The Corner

Zora! Zora! Zora!

Google honors a conservative today: Zora Neale Hurston. She was born on this day in 1891, and Google celebrates her in its Google Doodle — the special logo on its search page.

Hurston is best known as the author of Their Eyes Were Watching God. She is not as well known as a black conservative, but she’s very much in the tradition of Ward Connerly, Thomas Sowell, Clarence Thomas, and Booker T. Washington. John McWhorter has called her “black people’s favorite black conservative”:

To wit, Zora Neale Hurston was a thoroughly black waw-man who would gladly have peddled her wares on Fox News today. As we accept political diversity among black people, we need to keep this part of Hurston in mind in addition to the rest of her.

More McWhorter, this time from City Journal:

 Hurston held a fiercely asserted black conservative politics akin to Clarence Thomas’s. Her most famous statement in this vein comes from “How It Feels to Be Colored Me,” an essay of 1928: “I am not tragically colored. There is no great sorrow dammed up in my soul, nor lurking behind my eyes. . . . I do not belong to the sobbing school of Negrohood who hold that nature has somehow given them a lowdown dirty deal and whose feelings are all hurt about it.”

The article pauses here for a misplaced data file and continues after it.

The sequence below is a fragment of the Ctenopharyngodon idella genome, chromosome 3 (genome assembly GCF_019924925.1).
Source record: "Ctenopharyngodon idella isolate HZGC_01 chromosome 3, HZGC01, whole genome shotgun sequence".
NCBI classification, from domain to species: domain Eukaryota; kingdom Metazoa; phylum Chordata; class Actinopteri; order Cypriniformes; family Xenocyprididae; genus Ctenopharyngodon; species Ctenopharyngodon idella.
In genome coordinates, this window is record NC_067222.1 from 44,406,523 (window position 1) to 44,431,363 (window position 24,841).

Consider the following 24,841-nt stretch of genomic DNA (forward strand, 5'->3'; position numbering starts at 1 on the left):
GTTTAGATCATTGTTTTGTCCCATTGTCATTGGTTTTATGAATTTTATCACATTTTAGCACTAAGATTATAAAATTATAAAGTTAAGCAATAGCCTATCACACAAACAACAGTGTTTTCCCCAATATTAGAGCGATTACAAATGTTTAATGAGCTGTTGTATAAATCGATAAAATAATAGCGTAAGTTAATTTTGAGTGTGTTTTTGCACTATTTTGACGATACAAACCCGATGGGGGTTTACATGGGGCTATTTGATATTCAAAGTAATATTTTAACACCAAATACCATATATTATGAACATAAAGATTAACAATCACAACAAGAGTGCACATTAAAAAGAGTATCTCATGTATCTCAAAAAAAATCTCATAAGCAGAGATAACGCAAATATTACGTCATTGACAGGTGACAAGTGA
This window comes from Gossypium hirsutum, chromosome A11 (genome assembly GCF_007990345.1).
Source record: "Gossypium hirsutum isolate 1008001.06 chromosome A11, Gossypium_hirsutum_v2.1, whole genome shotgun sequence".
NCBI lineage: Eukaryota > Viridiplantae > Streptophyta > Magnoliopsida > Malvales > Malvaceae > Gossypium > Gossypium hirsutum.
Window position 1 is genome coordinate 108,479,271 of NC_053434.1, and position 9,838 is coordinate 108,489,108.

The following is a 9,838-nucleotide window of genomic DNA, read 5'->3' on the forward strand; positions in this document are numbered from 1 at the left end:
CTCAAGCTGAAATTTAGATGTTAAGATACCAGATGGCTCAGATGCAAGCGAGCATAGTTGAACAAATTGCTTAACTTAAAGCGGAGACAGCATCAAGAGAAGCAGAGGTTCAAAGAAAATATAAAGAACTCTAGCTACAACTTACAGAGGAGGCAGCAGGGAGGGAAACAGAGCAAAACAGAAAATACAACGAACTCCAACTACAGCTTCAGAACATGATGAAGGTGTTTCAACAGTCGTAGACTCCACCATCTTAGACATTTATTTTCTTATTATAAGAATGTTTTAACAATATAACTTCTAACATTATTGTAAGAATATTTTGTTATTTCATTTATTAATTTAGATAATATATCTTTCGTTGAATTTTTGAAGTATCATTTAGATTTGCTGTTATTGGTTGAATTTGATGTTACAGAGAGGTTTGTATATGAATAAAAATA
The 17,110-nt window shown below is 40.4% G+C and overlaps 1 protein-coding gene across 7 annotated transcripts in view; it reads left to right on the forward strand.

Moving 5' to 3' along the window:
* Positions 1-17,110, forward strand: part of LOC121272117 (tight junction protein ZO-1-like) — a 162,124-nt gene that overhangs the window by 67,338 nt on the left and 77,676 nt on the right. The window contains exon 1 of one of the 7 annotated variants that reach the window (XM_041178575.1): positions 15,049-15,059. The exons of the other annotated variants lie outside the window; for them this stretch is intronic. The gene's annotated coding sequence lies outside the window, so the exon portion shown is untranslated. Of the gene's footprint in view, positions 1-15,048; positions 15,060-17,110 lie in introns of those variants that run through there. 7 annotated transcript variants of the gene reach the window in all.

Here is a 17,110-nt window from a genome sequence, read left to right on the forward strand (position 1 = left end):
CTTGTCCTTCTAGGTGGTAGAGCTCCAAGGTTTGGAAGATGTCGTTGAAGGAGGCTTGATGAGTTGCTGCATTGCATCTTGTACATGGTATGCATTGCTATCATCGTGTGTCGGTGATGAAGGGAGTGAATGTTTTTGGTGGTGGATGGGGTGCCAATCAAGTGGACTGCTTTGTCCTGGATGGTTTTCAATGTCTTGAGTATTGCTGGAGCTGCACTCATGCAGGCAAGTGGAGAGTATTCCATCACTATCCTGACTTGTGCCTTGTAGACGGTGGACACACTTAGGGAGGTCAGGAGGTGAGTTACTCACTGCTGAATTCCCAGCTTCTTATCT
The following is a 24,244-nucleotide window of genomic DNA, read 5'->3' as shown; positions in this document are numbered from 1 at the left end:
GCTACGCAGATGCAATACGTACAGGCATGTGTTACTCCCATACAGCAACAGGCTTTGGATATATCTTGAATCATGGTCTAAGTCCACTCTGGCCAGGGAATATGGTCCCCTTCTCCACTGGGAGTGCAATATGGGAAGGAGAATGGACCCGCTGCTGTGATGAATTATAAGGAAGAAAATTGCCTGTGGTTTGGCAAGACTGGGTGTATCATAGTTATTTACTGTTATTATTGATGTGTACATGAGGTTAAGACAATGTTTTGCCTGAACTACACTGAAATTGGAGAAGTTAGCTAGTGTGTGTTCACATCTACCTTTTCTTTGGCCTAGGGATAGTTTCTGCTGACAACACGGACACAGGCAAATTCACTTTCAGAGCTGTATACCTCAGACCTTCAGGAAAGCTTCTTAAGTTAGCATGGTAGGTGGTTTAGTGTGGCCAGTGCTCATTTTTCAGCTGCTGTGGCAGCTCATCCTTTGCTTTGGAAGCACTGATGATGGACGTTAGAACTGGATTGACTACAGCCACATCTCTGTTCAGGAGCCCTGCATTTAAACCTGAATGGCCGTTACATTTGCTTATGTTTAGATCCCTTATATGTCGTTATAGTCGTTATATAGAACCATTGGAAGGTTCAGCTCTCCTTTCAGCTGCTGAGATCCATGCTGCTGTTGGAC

David T. Beito and Linda Royster Beito interpret Hurston’s politics as libertarian here.

John J. Miller, the national correspondent for National Review and host of its Great Books podcast, is the director of the Dow Journalism Program at Hillsdale College. He is the author of A Gift of Freedom: How the John M. Olin Foundation Changed America.


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